• Minimize your vanity clutter by getting rid of any cosmetics and accessories that are old or unwanted. Throw them out or pass them to a friend.


    • Keep appliances such as hairdryers, straighteners or curlers in a basket with the accessories you might need when using them.


  • Do you really need a chair in the bedroom? If it is only ever used as a place to drape clothes or stack books, then get rid of it and enjoy more floor space.

Decluttering the Kids Rooms

Of all the rooms in the house, kids’ rooms are probably the places that accumulate the most unwanted clutter, simply because children develop so quickly that before you know it they have grown out of the toys, clothing, and books that just months ago they were growing into!

    • Kids grow out of clothes quickly; only keep items that fit well. Items that are too big should be stored in a box under the bed or on top of the wardrobe – label the box with the size.


    • Display kids’ collections on photo shelves on the walls, or in transparent craft-storage boxes so they can see their treasures without covering every available surface.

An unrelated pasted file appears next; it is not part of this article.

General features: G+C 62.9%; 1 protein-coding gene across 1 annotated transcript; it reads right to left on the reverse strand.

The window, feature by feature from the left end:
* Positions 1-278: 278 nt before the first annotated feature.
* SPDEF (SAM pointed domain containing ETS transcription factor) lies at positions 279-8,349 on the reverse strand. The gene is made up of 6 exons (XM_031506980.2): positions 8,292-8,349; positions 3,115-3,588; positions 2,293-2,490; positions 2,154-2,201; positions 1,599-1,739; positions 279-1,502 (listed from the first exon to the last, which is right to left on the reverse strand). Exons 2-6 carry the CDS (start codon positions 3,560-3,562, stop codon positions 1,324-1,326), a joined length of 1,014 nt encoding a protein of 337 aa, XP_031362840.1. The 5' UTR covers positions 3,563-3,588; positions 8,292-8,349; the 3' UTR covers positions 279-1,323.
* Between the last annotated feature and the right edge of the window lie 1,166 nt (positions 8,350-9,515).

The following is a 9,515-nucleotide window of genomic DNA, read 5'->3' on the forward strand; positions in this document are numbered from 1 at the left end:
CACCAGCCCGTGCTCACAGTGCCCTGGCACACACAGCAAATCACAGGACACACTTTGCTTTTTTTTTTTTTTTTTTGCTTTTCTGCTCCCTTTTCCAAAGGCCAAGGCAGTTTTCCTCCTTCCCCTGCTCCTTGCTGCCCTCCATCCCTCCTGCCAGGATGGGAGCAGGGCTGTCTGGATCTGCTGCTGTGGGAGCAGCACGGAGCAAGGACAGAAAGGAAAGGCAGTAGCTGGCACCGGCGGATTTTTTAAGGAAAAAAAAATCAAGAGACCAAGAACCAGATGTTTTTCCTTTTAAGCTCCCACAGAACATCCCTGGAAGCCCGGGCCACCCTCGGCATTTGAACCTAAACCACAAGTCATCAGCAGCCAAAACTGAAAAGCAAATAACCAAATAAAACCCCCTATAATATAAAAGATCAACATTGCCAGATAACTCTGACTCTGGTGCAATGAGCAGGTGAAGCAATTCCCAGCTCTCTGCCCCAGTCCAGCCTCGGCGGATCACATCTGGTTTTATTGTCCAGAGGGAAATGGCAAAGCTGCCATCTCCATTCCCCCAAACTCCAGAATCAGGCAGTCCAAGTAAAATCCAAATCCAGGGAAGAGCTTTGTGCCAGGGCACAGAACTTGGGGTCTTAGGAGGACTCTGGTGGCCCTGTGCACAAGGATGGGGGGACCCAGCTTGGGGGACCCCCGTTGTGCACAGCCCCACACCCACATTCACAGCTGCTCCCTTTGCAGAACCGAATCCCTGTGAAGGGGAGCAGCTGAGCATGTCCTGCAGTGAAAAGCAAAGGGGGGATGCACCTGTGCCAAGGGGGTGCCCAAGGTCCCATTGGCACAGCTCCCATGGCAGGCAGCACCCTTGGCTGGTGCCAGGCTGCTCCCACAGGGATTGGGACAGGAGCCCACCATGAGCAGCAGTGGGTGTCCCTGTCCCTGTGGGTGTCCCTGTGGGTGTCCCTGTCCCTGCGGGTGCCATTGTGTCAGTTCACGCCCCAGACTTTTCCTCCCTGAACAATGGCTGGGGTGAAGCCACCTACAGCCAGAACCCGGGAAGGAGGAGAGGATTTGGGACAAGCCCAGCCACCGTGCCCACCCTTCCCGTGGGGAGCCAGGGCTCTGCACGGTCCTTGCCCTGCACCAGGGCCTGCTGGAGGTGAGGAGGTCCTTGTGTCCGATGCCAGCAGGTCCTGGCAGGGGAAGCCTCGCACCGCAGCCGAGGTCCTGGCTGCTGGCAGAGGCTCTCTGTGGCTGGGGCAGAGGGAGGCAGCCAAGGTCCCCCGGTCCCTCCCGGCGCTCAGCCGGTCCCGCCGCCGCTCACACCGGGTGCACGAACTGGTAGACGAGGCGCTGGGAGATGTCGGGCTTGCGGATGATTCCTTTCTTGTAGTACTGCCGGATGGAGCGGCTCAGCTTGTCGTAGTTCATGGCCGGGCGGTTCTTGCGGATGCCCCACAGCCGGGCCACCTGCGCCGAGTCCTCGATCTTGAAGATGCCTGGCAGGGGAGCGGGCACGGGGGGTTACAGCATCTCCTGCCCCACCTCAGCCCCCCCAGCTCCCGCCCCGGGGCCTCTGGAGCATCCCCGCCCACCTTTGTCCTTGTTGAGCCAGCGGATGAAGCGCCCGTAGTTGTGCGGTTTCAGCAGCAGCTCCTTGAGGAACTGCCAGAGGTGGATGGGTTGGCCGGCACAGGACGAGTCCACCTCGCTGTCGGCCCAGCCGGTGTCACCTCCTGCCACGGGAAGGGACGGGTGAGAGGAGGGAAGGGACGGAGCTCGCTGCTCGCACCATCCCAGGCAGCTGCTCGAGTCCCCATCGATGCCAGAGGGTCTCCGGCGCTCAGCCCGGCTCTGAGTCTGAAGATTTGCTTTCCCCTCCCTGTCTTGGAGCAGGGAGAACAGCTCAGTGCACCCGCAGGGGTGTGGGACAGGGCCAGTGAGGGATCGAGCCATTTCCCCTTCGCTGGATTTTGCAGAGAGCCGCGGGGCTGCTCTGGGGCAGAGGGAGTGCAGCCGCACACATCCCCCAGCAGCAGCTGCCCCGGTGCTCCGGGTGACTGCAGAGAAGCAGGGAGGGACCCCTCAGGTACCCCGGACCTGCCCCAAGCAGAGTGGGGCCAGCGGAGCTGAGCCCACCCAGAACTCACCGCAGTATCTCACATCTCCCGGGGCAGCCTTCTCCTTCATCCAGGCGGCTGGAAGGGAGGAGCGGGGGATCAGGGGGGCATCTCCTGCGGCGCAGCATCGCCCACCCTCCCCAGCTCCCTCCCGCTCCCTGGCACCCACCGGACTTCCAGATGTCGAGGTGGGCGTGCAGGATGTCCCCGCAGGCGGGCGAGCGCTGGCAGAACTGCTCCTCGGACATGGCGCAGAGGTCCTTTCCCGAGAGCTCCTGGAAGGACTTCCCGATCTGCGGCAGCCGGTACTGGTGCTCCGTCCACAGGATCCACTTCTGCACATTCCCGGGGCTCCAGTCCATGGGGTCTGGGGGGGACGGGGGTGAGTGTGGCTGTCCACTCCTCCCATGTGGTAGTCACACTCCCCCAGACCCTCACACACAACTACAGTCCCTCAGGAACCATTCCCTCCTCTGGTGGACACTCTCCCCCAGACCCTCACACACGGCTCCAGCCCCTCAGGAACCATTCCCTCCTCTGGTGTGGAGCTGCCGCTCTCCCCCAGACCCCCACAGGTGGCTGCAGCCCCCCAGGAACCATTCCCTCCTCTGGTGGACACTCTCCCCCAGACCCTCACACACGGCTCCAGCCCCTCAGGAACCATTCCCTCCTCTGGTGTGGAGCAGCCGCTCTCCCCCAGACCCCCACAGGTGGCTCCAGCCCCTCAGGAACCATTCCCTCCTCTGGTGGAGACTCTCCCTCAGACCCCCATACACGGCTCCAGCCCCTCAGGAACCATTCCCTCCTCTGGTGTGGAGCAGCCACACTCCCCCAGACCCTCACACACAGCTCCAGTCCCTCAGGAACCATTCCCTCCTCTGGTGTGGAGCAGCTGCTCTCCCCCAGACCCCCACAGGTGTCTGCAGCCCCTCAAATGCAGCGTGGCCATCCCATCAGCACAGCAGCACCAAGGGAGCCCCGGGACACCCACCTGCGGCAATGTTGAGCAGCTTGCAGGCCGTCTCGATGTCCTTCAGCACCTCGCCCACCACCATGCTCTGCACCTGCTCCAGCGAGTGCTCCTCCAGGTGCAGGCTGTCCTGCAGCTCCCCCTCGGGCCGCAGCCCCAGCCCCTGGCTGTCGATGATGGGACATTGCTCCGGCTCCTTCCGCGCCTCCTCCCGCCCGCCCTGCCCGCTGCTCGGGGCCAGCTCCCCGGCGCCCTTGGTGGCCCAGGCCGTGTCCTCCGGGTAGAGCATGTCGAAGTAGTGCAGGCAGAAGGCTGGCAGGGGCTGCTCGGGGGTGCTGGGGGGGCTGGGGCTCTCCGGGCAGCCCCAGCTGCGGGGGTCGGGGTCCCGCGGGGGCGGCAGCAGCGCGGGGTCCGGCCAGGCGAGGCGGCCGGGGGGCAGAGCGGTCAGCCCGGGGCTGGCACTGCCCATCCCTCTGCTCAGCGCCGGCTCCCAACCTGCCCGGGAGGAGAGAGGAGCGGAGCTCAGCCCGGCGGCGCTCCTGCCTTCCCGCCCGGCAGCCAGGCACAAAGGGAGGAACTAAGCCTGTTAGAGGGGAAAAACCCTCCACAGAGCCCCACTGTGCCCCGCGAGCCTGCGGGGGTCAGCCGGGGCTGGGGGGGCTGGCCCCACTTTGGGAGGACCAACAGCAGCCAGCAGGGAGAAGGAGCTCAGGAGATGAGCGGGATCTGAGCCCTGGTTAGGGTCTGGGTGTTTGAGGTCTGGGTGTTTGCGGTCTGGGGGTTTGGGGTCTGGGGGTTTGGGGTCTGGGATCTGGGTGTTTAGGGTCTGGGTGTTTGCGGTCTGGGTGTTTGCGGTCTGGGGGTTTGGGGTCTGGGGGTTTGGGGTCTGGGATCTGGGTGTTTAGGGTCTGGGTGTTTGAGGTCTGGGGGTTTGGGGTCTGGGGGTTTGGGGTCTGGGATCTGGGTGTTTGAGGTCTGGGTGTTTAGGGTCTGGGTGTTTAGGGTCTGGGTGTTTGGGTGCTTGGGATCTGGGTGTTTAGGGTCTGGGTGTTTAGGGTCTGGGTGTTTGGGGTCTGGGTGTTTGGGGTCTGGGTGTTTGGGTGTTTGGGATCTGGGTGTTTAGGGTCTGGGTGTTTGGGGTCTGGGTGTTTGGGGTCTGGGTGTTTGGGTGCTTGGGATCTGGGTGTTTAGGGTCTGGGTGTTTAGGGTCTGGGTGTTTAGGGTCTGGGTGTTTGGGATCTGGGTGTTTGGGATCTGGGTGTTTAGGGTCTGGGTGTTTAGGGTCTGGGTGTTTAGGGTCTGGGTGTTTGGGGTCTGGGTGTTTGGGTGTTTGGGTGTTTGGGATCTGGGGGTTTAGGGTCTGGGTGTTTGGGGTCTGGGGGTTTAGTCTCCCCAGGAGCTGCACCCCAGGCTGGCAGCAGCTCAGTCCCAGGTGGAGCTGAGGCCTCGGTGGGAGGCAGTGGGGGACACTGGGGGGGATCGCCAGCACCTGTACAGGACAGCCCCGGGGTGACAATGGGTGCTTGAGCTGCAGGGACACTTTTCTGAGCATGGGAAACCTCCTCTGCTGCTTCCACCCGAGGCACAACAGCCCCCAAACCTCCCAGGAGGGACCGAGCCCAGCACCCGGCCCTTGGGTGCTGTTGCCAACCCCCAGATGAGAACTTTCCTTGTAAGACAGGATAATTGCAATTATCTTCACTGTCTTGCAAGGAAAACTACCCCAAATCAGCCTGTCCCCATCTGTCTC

• Use cheap poster frames to display a few of their favorite posters/works of art, rather than having lots of torn pictures peeling off the walls.


    • Children grow out of books as well as clothes – regularly ask them to choose books to donate to younger children, and then move them to a younger child’s room or donate to charity.


    • When you buy a toy with many pieces, buy a lidded box that it fits into. Small individual boxes are easier to access than big mixed toyboxes that need to be tipped out.


    • Memory boxes are fantastic; let the child choose the most precious items to keep.


    • Soft toys can be stored in handy nets or toy hammocks on the walls.


  • Install hooks at the child’s level so they can reach them easily.

Decluttering the Entrance Hall

As the first place you see when you enter the home, the entrance hall is an important place. If it is messy and cluttered, your mood instantly alters. Of course, because it is the first place you reach, it also can become a dumping ground for coats, shoes, and countless other things.